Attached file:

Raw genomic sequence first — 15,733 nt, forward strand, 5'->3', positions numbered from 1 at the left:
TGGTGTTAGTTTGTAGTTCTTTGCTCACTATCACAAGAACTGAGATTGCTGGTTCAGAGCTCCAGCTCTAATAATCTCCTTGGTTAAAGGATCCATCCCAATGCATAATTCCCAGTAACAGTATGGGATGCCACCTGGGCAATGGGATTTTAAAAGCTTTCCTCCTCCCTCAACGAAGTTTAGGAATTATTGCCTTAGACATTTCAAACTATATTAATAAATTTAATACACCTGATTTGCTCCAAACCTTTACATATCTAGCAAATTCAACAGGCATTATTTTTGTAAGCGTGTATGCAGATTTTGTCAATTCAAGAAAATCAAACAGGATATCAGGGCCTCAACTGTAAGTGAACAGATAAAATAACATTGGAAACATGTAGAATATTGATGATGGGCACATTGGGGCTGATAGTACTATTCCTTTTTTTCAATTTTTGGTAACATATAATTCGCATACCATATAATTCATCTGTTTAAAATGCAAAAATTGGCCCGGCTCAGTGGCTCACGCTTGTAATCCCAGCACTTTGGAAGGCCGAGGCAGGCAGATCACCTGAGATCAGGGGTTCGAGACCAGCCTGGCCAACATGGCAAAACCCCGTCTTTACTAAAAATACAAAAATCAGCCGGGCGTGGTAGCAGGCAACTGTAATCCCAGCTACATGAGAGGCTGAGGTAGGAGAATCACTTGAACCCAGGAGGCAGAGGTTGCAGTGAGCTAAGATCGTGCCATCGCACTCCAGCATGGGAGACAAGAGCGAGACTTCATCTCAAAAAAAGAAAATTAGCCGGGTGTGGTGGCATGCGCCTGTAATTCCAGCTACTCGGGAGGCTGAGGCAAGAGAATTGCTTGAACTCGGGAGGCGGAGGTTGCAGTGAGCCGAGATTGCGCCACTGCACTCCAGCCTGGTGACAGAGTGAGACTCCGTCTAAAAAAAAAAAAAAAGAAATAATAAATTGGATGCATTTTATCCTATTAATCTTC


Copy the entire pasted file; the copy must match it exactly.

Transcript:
Raw genomic sequence first — 15,733 nt, forward strand, 5'->3', positions numbered from 1 at the left:
TGGTGTTAGTTTGTAGTTCTTTGCTCACTATCACAAGAACTGAGATTGCTGGTTCAGAGCTCCAGCTCTAATAATCTCCTTGGTTAAAGGATCCATCCCAATGCATAATTCCCAGTAACAGTATGGGATGCCACCTGGGCAATGGGATTTTAAAAGCTTTCCTCCTCCCTCAACGAAGTTTAGGAATTATTGCCTTAGACATTTCAAACTATATTAATAAATTTAATACACCTGATTTGCTCCAAACCTTTACATATCTAGCAAATTCAACAGGCATTATTTTTGTAAGCGTGTATGCAGATTTTGTCAATTCAAGAAAATCAAACAGGATATCAGGGCCTCAACTGTAAGTGAACAGATAAAATAACATTGGAAACATGTAGAATATTGATGATGGGCACATTGGGGCTGATAGTACTATTCCTTTTTTTCAATTTTTGGTAACATATAATTCGCATACCATATAATTCATCTGTTTAAAATGCAAAAATTGGCCCGGCTCAGTGGCTCACGCTTGTAATCCCAGCACTTTGGAAGGCCGAGGCAGGCAGATCACCTGAGATCAGGGGTTCGAGACCAGCCTGGCCAACATGGCAAAACCCCGTCTTTACTAAAAATACAAAAATCAGCCGGGCGTGGTAGCAGGCAACTGTAATCCCAGCTACATGAGAGGCTGAGGTAGGAGAATCACTTGAACCCAGGAGGCAGAGGTTGCAGTGAGCTAAGATCGTGCCATCGCACTCCAGCATGGGAGACAAGAGCGAGACTTCATCTCAAAAAAAGAAAATTAGCCGGGTGTGGTGGCATGCGCCTGTAATTCCAGCTACTCGGGAGGCTGAGGCAAGAGAATTGCTTGAACTCGGGAGGCGGAGGTTGCAGTGAGCCGAGATTGCGCCACTGCACTCCAGCCTGGTGACAGAGTGAGACTCCGTCTAAAAAAAAAAAAAAAGAAATAATAAATTGGATGCATTTTATCCTATTAATCTTC